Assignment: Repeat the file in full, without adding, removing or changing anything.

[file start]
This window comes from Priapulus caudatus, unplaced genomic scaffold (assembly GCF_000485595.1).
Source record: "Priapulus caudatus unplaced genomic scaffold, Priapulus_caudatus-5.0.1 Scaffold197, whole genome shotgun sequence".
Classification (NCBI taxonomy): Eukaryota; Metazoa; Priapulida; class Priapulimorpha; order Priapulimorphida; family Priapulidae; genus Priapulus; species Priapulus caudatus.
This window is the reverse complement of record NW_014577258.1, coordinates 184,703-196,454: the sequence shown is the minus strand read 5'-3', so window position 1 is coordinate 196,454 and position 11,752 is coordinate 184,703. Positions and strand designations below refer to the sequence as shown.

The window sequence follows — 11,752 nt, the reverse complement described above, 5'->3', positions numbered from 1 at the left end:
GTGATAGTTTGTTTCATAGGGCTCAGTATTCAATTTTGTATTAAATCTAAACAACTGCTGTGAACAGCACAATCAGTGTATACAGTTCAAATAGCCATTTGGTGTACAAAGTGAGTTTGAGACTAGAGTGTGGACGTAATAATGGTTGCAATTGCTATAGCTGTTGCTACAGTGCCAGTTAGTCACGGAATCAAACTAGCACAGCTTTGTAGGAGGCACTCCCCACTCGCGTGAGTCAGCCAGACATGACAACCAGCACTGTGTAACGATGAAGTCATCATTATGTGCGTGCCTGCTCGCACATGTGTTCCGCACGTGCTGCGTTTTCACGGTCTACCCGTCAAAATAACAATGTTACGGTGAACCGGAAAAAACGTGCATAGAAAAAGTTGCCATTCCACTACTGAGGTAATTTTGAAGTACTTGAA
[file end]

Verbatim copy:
This window comes from Priapulus caudatus, unplaced genomic scaffold (assembly GCF_000485595.1).
Source record: "Priapulus caudatus unplaced genomic scaffold, Priapulus_caudatus-5.0.1 Scaffold197, whole genome shotgun sequence".
Classification (NCBI taxonomy): Eukaryota; Metazoa; Priapulida; class Priapulimorpha; order Priapulimorphida; family Priapulidae; genus Priapulus; species Priapulus caudatus.
This window is the reverse complement of record NW_014577258.1, coordinates 184,703-196,454: the sequence shown is the minus strand read 5'-3', so window position 1 is coordinate 196,454 and position 11,752 is coordinate 184,703. Positions and strand designations below refer to the sequence as shown.

The window sequence follows — 11,752 nt, the reverse complement described above, 5'->3', positions numbered from 1 at the left end:
GTGATAGTTTGTTTCATAGGGCTCAGTATTCAATTTTGTATTAAATCTAAACAACTGCTGTGAACAGCACAATCAGTGTATACAGTTCAAATAGCCATTTGGTGTACAAAGTGAGTTTGAGACTAGAGTGTGGACGTAATAATGGTTGCAATTGCTATAGCTGTTGCTACAGTGCCAGTTAGTCACGGAATCAAACTAGCACAGCTTTGTAGGAGGCACTCCCCACTCGCGTGAGTCAGCCAGACATGACAACCAGCACTGTGTAACGATGAAGTCATCATTATGTGCGTGCCTGCTCGCACATGTGTTCCGCACGTGCTGCGTTTTCACGGTCTACCCGTCAAAATAACAATGTTACGGTGAACCGGAAAAAACGTGCATAGAAAAAGTTGCCATTCCACTACTGAGGTAATTTTGAAGTACTTGAA